Thursday, May 26, 2011

SpyShopper-- A Guessing Game

A cake...what?

Guessing Game Time!

They had slices of cake out at our Daiei today.  Sometimes I get some for dessert.  Today, I just took a photo because what the sign says is one of my favorite loan words in Japanese.

Here's the game (open to those who don't speak Japanese, or at least not very much.):

The sign above the cake (the one telling you that it's Y98 each) says "Cake Viking".

Guesses as to just what exactly they might mean by that?  The sign is written in Katakana, the syllabary used to transliterate foreign words.  So the sign says literally (just transliterated, not translated--it's two English words written in Katakana) "Cake Viking".


  Minna yoku gambarimashita, ne!! (Everyone tried very hard!)
Alice is the closest-- it basically *is* a buffet, and the same word "Viking" is also used in restaurants to mean that (and was, in fact, where I heard used first).  The question, though, is "Why 'viking' to mean 'buffet'?"
 Well, it goes something like this (although I have no direct evidence of the correct etymology, so this is my Best Guess etymology):

    Another word used in English for 'Buffet' (borrowed from French), is 'Smorgasbord', borrowed from Swedish.  Click on that link back there for more Food Porn.   'Buffet' and 'Smorgasbord' are pretty near translations of each other.  English (greedy language that it is) has borrowed both words.
Japanese, like English, loves to import sexy foreign words to sell stuff... but apparently 'Smorgasbord' was just a bit much for Japanese mouths to handle.  So since the Smorgasbord originated in Sweden, and Sweden is a Scandinavian country, and the Vikings were *also* Scandinavian... Viking just got substituted for Smorgasbord.  Or 'Smorgasbord'=Viking-Style, with 'style' left off.

In restaurants, the Drink Viking is very popular (same as the US--where you just go up and get your own drinks out of the fountain and coffee from the pot instead of the waiter bringing them to you).  Drink Viking is, in fact, the first place I heard the term.  Thought it was *hilarious* (well, once I'd figured out what the heck they were talking about).  Every time we go to a restaurant that has one, I wish desperately that I still had my horned Viking helmet that I used to wear when I taught German (Diana will know what I'm talking about;-)).  I would dearly love to saunter up to the Drink Viking... and calmly  drop ice cubes into my glass with a horned viking helmet on my head;-)  Mysteriously, there never seems to be any mead available at the Drink Viking, despite the inevitable images of Valhalla that the term conjures up.

So there you have it (maybe)... convoluted enough for ya?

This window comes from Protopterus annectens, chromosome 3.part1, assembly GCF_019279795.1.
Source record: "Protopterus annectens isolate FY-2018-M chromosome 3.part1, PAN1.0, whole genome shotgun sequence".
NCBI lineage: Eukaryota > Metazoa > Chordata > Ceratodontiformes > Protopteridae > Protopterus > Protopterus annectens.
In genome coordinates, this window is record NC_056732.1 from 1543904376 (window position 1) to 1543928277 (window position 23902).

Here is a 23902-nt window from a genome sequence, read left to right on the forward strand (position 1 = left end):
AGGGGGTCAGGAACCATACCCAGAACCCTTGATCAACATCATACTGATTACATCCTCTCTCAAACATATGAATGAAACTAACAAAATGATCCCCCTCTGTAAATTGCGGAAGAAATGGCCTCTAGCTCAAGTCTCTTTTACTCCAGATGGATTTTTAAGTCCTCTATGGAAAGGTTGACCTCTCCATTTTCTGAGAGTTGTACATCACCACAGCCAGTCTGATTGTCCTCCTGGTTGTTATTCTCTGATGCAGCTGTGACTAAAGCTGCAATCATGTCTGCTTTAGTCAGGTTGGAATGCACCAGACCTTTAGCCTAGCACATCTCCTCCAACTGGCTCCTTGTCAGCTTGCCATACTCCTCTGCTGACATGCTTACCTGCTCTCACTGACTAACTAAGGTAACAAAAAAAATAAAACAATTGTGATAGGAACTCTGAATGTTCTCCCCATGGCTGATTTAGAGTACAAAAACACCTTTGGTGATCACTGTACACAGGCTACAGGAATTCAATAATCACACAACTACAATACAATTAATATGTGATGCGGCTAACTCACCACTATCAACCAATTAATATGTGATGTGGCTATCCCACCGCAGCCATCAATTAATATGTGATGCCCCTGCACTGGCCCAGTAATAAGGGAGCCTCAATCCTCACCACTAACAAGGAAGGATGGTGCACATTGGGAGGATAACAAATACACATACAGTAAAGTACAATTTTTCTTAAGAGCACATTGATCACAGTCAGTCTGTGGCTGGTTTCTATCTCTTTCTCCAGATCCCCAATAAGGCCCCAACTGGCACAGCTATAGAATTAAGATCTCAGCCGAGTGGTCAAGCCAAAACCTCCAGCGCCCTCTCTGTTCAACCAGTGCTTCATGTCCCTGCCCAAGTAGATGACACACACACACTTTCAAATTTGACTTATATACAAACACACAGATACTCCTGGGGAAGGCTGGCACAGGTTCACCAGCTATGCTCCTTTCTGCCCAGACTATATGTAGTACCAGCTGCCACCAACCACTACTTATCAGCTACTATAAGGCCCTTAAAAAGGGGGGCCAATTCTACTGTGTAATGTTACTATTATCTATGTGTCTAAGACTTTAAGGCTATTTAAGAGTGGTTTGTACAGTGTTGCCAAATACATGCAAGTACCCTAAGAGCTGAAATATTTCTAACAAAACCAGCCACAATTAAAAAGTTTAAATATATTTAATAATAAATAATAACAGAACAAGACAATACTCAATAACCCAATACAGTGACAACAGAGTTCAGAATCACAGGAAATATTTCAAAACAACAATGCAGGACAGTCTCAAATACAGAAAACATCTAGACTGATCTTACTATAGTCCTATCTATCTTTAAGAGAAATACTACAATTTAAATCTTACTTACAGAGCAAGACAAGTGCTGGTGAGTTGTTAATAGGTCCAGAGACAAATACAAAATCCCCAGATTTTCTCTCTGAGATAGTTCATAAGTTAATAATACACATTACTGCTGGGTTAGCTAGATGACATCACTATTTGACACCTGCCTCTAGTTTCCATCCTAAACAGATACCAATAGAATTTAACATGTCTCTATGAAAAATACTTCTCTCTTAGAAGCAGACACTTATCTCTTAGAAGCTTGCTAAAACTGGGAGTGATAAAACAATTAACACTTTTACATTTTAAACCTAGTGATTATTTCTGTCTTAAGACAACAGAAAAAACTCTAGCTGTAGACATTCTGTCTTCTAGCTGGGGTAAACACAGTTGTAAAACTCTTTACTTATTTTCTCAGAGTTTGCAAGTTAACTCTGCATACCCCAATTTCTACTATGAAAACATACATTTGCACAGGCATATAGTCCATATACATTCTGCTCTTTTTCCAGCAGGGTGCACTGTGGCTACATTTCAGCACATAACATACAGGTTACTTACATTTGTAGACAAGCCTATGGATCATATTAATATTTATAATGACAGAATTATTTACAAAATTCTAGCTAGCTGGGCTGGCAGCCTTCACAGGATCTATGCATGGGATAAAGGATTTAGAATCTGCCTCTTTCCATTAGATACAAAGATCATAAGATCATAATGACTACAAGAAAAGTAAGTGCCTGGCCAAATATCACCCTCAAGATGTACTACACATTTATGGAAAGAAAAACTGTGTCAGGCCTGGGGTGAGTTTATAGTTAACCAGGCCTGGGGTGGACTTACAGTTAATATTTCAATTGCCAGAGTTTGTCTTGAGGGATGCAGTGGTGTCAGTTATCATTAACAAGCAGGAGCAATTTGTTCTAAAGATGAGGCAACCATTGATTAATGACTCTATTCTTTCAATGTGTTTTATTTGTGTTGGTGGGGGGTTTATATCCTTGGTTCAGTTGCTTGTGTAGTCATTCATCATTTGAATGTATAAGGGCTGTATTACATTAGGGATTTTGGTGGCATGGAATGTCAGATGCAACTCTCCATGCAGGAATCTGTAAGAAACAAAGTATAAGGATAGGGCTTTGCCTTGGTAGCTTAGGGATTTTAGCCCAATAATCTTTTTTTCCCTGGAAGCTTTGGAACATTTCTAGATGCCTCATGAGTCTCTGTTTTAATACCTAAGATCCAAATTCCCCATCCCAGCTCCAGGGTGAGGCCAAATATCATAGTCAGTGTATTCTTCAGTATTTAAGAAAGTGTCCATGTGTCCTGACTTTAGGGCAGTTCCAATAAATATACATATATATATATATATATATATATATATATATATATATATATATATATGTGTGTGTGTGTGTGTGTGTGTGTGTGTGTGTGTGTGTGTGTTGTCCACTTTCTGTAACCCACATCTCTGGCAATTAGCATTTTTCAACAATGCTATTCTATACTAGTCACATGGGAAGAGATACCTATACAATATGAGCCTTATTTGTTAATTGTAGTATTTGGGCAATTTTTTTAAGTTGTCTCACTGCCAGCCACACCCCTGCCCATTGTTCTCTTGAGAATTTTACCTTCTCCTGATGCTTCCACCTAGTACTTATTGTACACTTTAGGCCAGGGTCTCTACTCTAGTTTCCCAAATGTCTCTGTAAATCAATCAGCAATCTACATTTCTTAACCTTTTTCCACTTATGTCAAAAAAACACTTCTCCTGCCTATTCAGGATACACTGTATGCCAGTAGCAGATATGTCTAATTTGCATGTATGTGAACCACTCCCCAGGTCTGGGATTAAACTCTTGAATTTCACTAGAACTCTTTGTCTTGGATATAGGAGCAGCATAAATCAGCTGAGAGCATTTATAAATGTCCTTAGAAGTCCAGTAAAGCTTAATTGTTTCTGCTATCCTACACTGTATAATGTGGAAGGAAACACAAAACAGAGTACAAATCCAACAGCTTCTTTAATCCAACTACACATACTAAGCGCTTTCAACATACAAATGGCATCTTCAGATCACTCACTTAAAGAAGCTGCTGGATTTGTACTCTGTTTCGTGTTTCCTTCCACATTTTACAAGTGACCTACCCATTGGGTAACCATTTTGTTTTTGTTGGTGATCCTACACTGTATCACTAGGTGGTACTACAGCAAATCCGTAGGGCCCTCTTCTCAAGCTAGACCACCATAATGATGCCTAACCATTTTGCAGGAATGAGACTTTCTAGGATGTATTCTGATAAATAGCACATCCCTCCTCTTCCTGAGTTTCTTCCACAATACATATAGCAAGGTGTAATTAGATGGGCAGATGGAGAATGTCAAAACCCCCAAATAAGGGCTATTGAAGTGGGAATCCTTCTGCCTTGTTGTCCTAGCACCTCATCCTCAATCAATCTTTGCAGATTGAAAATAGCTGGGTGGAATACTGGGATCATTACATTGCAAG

1. hmmmm...
    Do you, like me, get funny looks from people when you get your camera out in shops or on the pavement to photograph weeds & cakes?! They look like sort of 'fairy cakes' or whatever they are called...
    Are the cakes pirated? Have they been Made by Scandinavians? Did they travel thence by serpent headed drakkar?
    No idea - but I am no good at crossword puzzles. You are torturing us with what is sometimes called food porn!

  2. that was dom by the way...

  3. I'm going to go with: Buffet?

    Why that would go with Viking, I have no idea. It just looks like the cake buffet at our local restaurant.

  4. man i don't know, that's a tough one. I'm trying to say it out loud the way i know it's spelled, to see if phonetically it sounds like something else, but all i can come up with is Cake Fighting - which doesn't make any more sense and since i'm sure there's a direction translation for fighting (OT, my fav katakana word to say is pineapple)

  5. Good guesses by all! (And I notice that Chris has commented, but abstained from guessing..;-))

    Sarah-- pineapple is *totally* fun to pronounce in Katakana English!

    Alice-- *Very* good guess! I'm going to call you the Winner:-)) Details above in the Update...

    Dom-- I just assume people are staring, whether they actually are or not. I feel sure, even if they are not so rude as to actually stare outright, that children *must* be tugging their mother's sleeves as soon as they are out of earshot and asking "Mommy, why is that foreign lady sitting on the concrete taking pictures of weeds?"

  6. So… Nothing to do with Danish pastries then? Damn, I'm hungry now.

  7. Ha! Nope--nothing to do with Danish pastries, though there's nothing to prevent Danish pastries from appearing there amongst the cake...;-)

  8. Oh now, I need a cheese danish, Daz...

    Well, I'll take half credit. -laugh- I love that it is smorgasboard, that is wonderful. I wish I'd been able to figure that out.

    I love the idea of May in the horned helmet, that made me giggle.

  9. Er.. Amy, not May. I need to wait until my hands have warmed completely from being out in the cold rain before I comment anywhere!

  10. Alice--I just came in myself....oooh. Cheese danish... Understand about the cold hands and commenting:-)) Glad to make ya giggle!;-))

  11. Smörgås is buttered bread - 'smear' is cognate in English, & bord is table - cognate with 'board'. When I lived in Norway I could never understand why people always had the sliced bread with stuff on in their 'matpak' - lunch pack - & I always folded it over. But then I am a true barbarian!

    That reminds me of a scene in Blackadder The Third -

    Now; Baldrick, go to the kitchen and make me something quick and simple to eat, would you? Two slices of bread with something in between.

    Baldrick: What, like Gerald, Lord Sandwich, had the other day?

    Blackadder: Yes -- a few rounds of Geralders.


  12. Hi Dom! (Yay! Somebody besides me who knows what Smörgåsbord means! Didn't put that in because I'm never quite sure who else would want to know stuff like that;-)) I ate Brot mit a lot of Schmierkäse in Germany...

    Blackadder-- ha! Thanks for teh laff:-))